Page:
By Tom O’Donnell
In stagnant waters all sorts of virulent organisms can grow. As Britain’s economy continues to stagnate racism is spreading and becoming more poisonous.
Cameron now says that the British economy is likely to deteriorate once more, prolonging the crisis, but none of the mainstream political parties offers any policy which would resolve it. The economic stagnation will continue and so too will the unrelenting racist propaganda campaign.
Thousand of students are expected to join the demonstration on Wednesday 19 November.
The Free Education protest is organised by a coalition, including: the Student Assembly Against Austerity, the National Campaign Against Fees and Cuts and the Young Greens.
The demo's Facebook event is here and it can be followed on twitter via the hashtags #Nov19 and #FreeEducation.
By Jane West
The storm that has swirled around Ed Miliband's head over recent days has been entirely the result of hostile media manufactures and the machinations of backbench uber-Blairites. But they have exploited the mistakes and terrible weaknesses of Labour's campaign for the general election.
By Bob Clarke
The political impact of the economic crisis in Europe has entered a new phase. When the economy was contracting virtually all parties implementing austerity policies were thrown out of office or at least experienced a large drop in their support. In the more recent period of economic stagnation, the same economic policies have the effect of shifting the burden of the crisis onto workers and the poor while capital benefits, boosting the incomes of the very rich and allied layers.
The question of devolution for Scotland has not been resolved by the outcome of the referendum. All three leading Westminster parties made a pledge just days before the vote, vowing fundamental reform of Scotland’s governance and a strict timetable for its implementation.
By Paul Lewis
The run-up to the critical 2015 Paris climate talks begins in earnest this week with the United Nations’ Secretary General’s ‘Climate Summit’ in New York. The likelihood of an inter-governmental deal has improved with the Obama administration bringing the USA properly into the talks. But the price of US participation has been an attempt to remove historic responsibility for causing runaway climate change as the basis of negotiations.
By Denis Fernando
Pride, which depicts the solidarity shown by activists in the lesbian and gay community in the mid 80s towards the miners struggle, has a touching, profound meaning for 'solidarity' at its heart.
By Paul Roberts
On Wednesday President Obama made a nationally televised address to the US population to confirm the resumption of prolonged military activity in Iraq and its extension to Syria, albeit without the deployment of regular ground troops.
By Tom Castle
Unite Against Fascism (UAF) has called a vigil in Rotherham for Saturday September 13 under the slogans, ‘EDL not welcome in Rotherham’ and ‘Justice for the victims - we will not let the racists divide us’.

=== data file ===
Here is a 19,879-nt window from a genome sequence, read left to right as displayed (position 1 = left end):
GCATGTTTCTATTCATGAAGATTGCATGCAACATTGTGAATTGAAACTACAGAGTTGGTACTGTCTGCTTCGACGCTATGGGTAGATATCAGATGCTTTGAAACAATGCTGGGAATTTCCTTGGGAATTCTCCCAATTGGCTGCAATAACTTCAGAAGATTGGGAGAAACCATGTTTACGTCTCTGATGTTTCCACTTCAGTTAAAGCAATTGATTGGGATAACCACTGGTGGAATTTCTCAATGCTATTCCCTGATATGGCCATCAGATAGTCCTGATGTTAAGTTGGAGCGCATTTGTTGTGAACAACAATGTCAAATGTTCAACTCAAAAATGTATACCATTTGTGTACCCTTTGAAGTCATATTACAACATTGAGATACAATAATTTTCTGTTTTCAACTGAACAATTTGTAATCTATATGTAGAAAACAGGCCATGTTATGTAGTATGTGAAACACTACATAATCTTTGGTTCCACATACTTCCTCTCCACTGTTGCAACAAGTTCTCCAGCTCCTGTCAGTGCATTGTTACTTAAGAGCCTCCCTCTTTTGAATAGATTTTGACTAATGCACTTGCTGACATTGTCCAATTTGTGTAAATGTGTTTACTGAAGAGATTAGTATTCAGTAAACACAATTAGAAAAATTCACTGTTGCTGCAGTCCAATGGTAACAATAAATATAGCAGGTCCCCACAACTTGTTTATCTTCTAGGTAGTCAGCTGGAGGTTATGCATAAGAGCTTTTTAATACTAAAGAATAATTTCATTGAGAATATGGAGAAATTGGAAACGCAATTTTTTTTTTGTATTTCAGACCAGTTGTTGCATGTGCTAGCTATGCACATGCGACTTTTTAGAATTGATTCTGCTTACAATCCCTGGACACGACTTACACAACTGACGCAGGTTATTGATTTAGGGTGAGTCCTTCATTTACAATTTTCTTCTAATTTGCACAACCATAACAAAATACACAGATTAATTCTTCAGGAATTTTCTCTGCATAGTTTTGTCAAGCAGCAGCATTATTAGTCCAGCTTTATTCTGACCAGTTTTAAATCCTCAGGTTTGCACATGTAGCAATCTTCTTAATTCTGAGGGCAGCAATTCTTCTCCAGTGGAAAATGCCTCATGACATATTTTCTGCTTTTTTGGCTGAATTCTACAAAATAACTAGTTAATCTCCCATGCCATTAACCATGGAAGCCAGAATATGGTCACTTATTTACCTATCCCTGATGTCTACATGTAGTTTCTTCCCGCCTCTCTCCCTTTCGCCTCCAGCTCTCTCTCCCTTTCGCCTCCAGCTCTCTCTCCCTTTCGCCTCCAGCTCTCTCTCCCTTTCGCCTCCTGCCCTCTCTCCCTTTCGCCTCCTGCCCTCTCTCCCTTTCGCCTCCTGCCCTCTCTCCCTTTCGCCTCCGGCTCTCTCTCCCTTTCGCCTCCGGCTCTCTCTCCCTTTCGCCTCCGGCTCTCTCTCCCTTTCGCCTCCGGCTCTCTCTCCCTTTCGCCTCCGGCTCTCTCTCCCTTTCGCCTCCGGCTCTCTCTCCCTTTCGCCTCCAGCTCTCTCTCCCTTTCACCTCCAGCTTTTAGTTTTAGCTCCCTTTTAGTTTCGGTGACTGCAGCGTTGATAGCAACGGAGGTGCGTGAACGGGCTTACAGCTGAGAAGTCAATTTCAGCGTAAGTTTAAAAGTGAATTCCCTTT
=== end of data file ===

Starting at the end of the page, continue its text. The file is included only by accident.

The re-election of Obama as US President rather than a right-wing creationist Republican in hock to the Tea Party movement has naturally pleased progressive opinion in the West.
But the truth is, whichever candidate had won there would be little change, and the indifference to the result reported on the streets of Islamabad, and the coolness of response in China, are a far more accurate response.
1.30pm – 4pm
Saturday 31 March
Outside the US EmbassyGrosvenor SquareLondon W1A 1AE
On Facebook here
By Jane West
Following the mass protest on the weekend of 1st/2nd October, hundreds of primarily young people remain camped out in Manhattan’s Zuccotti Park under the slogan of ‘Occupy Wall Street’, and calling for action against the banks to alleviate poverty and unemployment.
While the precise demands of the protests are vague and varied, there is no doubt about the overall character of the mobilisations – they reject that the American people should be forced to pay for an economic crisis made on Wall Street.
The mobilisations in Wisconsin in response to Republican proposals to strip public sector workers of collective negotiating rights indicate that the US working class may just be beginning to stir from the slumber that has gripped it through three decades of assault on its living standards.
A demonstration held on Saturday 12th March after the Republicans found a way to force their legislation through despite the Democrats’ blocking tactics saw a demonstration up to 100,000. Initial large protests were further galvanised by the decision of the Democrat members of the state legislature to render the body inquorate and absent themselves. In order not to be subject to subpoena they had to go outside the borders of the state.
Countdown toEnd of Cameron's political career
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Fight austerity and racist scapegoating
Previous publications (PDF):
Revolution and Counter-revolution in the Middle East, pamphlet
Unite to fight the Tory attacks, leaflet
Investment not cuts, leaflet
Drop cuts not bombs, leaflet